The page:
I’ve been looking forward to visiting Rebel’s Rock Irish Pub since Eunie told me about going there with Hans two years ago on a musician’s night. I’m told that these events are designed to recreate the ‘kitchen party‘ atmosphere which is an informal gathering of musicians, often, literally, in someone’s kitchen – very popular in this part of the world. This is a photo from across King Street:
Rebel’s Rock is owned by a female Toronto Police Officer, Kate Chapman, originally from Northern Ireland. There’s an interesting history of the place here. This is a shot of the bar area:
The whole place is contained in one rather small room. I’d be surprised if you could cram more than forty people in there. I’d just eaten an hour before we went to the pub, so I didn’t sample the fare. By all accounts, it’s excellent. I did manage to deal handily with a pint of Kilkenny, an absolutely wonderful Irish cream ale. It’s medium dark and a bit chocolaty from the heavily roasted barley. It’s not as strong and overpowering as Guinness (which I don’t like), but the head is Guinness-like and it’s superb – as smooth and thick as full cream. We settled back to wait for the musicians:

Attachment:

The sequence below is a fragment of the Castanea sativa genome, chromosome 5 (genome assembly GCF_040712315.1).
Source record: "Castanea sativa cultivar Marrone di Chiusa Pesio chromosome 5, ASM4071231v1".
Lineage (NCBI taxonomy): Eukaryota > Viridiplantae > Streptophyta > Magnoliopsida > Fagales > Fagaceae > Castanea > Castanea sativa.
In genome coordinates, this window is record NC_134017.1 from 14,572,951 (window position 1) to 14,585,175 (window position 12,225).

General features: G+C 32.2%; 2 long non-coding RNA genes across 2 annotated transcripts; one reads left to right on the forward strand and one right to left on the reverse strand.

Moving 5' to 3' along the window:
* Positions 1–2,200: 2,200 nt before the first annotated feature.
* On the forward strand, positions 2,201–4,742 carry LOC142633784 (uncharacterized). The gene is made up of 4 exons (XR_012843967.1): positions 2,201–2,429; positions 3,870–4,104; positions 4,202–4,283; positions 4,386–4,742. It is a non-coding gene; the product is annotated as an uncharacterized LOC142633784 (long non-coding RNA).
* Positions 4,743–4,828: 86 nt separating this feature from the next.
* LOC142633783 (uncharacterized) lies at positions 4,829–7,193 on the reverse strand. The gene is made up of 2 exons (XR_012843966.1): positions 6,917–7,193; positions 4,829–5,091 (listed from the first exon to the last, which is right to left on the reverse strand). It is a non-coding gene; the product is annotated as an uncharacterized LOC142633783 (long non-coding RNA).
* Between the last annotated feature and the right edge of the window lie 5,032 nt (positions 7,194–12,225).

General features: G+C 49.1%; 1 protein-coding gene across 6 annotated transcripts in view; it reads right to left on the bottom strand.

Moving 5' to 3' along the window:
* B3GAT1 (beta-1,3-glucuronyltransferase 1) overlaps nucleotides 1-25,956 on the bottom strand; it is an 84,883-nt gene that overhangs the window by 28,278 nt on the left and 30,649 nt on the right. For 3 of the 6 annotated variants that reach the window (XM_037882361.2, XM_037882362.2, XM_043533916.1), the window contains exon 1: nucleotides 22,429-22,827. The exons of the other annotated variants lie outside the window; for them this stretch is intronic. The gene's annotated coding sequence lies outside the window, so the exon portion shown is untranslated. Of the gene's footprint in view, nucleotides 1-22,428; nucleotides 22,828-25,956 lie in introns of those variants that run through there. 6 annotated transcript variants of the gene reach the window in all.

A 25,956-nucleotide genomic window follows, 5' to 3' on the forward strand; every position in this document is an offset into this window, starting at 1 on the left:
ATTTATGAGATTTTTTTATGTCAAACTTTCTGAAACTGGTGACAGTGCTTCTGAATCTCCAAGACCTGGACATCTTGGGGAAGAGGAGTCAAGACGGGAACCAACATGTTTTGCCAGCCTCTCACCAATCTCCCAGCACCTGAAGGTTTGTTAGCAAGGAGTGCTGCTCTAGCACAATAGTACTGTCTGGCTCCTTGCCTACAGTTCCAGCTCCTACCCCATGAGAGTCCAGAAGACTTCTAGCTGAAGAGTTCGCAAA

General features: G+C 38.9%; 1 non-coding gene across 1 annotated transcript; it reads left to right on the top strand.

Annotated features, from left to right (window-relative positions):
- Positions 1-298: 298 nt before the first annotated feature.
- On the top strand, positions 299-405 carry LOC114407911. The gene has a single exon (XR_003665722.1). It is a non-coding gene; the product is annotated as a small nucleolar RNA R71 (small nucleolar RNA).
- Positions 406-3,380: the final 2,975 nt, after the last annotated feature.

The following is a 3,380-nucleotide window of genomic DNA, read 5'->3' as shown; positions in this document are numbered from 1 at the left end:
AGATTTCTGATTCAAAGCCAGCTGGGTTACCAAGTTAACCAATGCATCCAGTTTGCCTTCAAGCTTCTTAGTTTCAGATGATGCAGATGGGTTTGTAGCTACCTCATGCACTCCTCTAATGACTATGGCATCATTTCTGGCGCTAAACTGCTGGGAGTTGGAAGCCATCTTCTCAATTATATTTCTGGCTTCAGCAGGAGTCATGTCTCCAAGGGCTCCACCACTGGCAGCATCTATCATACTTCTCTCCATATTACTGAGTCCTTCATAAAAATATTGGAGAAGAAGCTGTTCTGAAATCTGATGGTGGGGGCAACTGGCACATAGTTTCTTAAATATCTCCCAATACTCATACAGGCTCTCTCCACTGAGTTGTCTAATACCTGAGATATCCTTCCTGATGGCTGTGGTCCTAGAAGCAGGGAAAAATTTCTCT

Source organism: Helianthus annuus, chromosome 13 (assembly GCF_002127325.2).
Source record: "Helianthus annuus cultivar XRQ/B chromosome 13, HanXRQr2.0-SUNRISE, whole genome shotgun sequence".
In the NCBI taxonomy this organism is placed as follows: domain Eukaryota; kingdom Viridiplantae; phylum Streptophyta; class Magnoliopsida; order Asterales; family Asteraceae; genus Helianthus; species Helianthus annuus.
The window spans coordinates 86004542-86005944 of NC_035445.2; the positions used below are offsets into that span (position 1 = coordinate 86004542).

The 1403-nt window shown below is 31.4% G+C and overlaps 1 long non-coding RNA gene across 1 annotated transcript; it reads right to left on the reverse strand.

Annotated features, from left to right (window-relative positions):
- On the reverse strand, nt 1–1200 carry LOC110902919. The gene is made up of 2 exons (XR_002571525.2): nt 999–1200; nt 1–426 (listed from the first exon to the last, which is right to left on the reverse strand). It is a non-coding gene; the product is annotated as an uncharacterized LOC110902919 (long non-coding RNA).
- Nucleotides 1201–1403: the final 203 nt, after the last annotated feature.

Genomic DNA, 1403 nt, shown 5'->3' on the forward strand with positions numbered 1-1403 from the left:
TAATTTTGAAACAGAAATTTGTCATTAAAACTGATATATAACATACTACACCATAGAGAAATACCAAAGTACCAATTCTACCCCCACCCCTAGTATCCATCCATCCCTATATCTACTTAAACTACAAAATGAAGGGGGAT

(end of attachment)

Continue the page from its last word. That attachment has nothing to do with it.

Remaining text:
I don’t know why I expected to get an evening of Irish tragedy lyrics. Sometimes the obvious is not what happens. Instead, what we got was an eclectic medley of folksy-to-rock ‘70s-to-‘80s numbers that settled into wave after wave of pleasant reminiscence.
The delivery was off-professional, in your face – we’re having fun so we don’t care, sing along if you like, and thoroughly enjoyable despite the occasional off-key note or forgotten lyric. Here’s a shot of nearly the entire place with us mellowed out at one end and the earnestly striving band at the other:
If you get to Hamilton someday, here’s a spot where you can enjoy a pleasant evening and not drop a wad of cash doing so. Bring some friends. Bring me.
Photographer’s Note: This is pushing the limits of available light with the Canon G9, at least for me. It was dimly lit in the room. I did most of the shooting at f2.8, 800 to 1600 ASA, and got shutter speeds of 1/6 to 1/8 second. Obviously, you’ve got to have the camera firmly braced against something. I took dozens of exposures of each composition. I could then choose the one that looks best. When you’re not using flash, you don’t need to worry about spooking your subject. Opening the image in Photoshop, the noise looks hopeless. A great filter to deal with this is NoiseNinja Professional. These available light shots were all massaged with NoiseNinja. It’s cool to discover the secrets of the National Grographic dudes.